If your dog chases squirrels, you initially might think it's fun to watch, but you should really think about the dangers involved. Although he might be giving into his natural, predatory instinct, chasing these teasing critters can result in getting hit by a car, getting bitten and possibly contracting a disease. Rather than having to deal with these issues, learn how to nip your furry pal's chasing behavior in the bud.
A reliable recall, ideally taught during puppyhood, can make your dog come to you when you want. Start teaching the recall indoors in an area with no distractions. Arm yourself with yummy treats, say "Rascal, come" and briskly walk away. When he follows, praise him and hold a treat at your eye level when you give it to him. With consistency and gradual progression to areas with more distractions, he'll come to you in anticipation of the yummy treat instead of focusing on other distractions. Other commands worth teaching include "leave it," "sit" and "stay."
Stopping your furry pal from chasing a squirrel doesn't mean that his prey instinct went away. The pent-up energy that almost made him set in for the chase is still there. To burn some of this energy, exercise your dog. Go for long walks, practice obedience training, allow him to run and play games with him, such as fetch and tug-of-war. Providing your dog with mental and physical stimulation can tire him out and prevent undesired behavior.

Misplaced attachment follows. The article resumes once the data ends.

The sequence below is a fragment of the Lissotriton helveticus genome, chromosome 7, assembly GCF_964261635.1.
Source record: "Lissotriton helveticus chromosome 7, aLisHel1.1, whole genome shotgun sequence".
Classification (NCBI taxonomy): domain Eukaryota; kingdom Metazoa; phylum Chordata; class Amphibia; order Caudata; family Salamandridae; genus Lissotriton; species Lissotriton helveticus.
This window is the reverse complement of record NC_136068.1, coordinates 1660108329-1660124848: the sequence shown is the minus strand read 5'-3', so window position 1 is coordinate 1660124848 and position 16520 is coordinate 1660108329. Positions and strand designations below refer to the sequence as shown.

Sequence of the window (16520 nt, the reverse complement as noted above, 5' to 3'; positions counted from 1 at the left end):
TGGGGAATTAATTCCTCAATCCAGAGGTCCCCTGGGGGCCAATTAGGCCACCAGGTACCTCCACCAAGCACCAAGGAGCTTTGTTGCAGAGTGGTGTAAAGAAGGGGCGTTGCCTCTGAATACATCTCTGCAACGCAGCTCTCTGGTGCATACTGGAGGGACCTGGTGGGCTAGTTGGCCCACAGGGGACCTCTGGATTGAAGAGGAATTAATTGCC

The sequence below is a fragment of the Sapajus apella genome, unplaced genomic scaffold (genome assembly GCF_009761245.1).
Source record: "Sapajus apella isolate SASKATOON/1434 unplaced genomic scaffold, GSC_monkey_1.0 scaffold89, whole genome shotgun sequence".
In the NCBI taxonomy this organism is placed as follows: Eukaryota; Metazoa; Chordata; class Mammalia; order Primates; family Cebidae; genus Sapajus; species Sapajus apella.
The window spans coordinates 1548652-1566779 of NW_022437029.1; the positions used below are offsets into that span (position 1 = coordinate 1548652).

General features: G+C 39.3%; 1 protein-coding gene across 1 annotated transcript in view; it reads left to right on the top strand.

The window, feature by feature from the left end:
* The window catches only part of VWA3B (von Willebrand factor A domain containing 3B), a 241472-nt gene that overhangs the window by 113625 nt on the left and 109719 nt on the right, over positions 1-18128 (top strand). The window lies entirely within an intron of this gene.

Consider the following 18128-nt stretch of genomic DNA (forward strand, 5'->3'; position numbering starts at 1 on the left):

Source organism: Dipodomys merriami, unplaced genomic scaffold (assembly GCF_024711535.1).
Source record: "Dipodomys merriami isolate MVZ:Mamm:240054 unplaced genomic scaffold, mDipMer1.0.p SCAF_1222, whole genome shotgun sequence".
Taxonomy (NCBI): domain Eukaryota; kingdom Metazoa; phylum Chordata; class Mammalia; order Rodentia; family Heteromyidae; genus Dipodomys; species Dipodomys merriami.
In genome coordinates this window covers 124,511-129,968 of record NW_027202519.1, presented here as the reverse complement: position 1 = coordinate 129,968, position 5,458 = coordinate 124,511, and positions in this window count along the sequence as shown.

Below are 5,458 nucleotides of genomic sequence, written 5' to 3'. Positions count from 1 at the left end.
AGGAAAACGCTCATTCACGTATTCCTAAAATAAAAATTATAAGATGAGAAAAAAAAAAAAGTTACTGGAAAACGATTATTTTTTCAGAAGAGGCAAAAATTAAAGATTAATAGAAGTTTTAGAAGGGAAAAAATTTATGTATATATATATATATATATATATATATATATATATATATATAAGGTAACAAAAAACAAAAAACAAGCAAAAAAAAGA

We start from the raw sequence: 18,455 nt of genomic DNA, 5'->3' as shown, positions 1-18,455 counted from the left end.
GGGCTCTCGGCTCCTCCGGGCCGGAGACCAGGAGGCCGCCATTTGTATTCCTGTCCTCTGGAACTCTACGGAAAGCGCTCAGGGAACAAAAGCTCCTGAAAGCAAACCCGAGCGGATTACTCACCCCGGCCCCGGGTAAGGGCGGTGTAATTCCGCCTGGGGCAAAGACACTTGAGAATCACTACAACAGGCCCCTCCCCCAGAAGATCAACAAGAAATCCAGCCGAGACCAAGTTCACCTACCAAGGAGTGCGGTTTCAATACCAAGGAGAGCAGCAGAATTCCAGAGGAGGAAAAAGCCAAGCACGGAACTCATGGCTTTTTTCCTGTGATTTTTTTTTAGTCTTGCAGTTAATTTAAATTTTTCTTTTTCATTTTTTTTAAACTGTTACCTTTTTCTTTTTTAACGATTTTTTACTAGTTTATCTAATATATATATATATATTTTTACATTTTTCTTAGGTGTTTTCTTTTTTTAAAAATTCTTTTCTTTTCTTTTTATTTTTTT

If something unpleasant happens each time your dog sees a squirrel, it might discourage him from chasing it. A loud noise, such as that of an air horn, or squirting your dog with water mixed with citronella, can break his concentration. With consistency, he'll associate the appearance of the little critters with the unpleasant consequence and might prefer to ignore them. Sometimes a painful experience can also prevent your dog from chasing squirrels. To ensure these types of corrections remains safe and humane, work with an experienced, certified dog trainer.
When you're training or walking your pet companion outside, always use a leash so you can prevent him from chasing squirrels, especially when his recall isn't reliable yet. Since squirrels are most active at dusk and dawn, walking your dog during daylight hours can prevent running into them. Keeping your dog confined to a fenced backyard or kennel instead of letting him roam unsupervised can also keep him from setting in for the chase.
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